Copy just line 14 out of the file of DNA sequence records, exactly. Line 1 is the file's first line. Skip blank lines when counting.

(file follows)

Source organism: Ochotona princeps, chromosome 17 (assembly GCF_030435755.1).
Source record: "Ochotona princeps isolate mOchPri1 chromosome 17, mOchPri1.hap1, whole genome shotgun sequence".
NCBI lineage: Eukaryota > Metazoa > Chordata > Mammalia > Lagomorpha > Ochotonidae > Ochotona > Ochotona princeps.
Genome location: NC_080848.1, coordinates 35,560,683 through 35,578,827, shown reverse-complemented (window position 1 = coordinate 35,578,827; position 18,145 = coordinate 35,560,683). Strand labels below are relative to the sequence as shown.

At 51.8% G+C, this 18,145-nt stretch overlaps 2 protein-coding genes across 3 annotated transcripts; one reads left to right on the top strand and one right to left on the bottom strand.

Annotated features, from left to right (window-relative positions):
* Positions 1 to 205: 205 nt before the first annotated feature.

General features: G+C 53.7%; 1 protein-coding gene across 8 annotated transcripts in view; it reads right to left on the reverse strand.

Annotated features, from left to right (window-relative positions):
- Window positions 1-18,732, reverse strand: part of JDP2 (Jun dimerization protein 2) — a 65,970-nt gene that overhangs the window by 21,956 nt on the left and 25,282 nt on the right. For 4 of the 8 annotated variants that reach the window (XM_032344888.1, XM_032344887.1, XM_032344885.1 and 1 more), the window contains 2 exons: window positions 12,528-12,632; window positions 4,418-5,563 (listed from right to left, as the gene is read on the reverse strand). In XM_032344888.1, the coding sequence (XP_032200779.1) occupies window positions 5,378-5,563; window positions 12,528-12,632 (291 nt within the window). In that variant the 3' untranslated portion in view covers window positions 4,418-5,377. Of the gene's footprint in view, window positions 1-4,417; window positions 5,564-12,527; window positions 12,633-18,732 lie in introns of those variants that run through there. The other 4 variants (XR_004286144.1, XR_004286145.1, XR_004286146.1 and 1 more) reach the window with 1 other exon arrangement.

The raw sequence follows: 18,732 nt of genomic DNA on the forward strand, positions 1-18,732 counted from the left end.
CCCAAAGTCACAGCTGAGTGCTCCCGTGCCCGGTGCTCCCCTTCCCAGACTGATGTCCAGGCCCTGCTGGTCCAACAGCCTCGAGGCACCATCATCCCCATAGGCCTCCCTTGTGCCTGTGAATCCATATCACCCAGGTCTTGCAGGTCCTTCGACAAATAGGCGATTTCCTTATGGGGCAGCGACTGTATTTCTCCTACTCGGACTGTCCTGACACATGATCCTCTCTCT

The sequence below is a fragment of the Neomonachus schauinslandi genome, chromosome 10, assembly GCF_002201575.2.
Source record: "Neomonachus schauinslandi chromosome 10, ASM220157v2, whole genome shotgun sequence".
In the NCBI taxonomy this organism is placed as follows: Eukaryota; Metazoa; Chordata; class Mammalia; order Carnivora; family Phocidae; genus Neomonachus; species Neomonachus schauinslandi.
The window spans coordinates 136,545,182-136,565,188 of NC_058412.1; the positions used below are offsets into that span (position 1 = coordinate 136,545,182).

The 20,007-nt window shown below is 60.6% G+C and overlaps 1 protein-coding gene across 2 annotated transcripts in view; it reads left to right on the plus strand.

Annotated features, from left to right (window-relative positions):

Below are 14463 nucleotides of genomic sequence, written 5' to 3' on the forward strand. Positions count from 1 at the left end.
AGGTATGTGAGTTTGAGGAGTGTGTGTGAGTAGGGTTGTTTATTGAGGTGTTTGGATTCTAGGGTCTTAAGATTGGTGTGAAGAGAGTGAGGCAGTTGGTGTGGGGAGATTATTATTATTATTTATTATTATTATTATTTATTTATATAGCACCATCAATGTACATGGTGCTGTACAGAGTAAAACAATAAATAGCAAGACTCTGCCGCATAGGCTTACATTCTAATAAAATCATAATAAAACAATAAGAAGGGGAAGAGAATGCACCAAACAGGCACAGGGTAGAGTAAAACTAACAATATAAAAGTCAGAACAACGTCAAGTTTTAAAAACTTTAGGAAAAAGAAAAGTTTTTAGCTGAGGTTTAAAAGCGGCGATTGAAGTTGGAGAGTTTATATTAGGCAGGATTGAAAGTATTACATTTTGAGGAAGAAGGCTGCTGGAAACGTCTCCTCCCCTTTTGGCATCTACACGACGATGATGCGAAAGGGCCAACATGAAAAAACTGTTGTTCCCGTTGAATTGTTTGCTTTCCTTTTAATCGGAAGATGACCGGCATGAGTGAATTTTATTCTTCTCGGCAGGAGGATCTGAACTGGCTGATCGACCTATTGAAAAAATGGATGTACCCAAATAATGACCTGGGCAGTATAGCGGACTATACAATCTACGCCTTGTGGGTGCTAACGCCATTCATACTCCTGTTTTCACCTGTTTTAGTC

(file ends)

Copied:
Source record: "Neomonachus schauinslandi chromosome 10, ASM220157v2, whole genome shotgun sequence".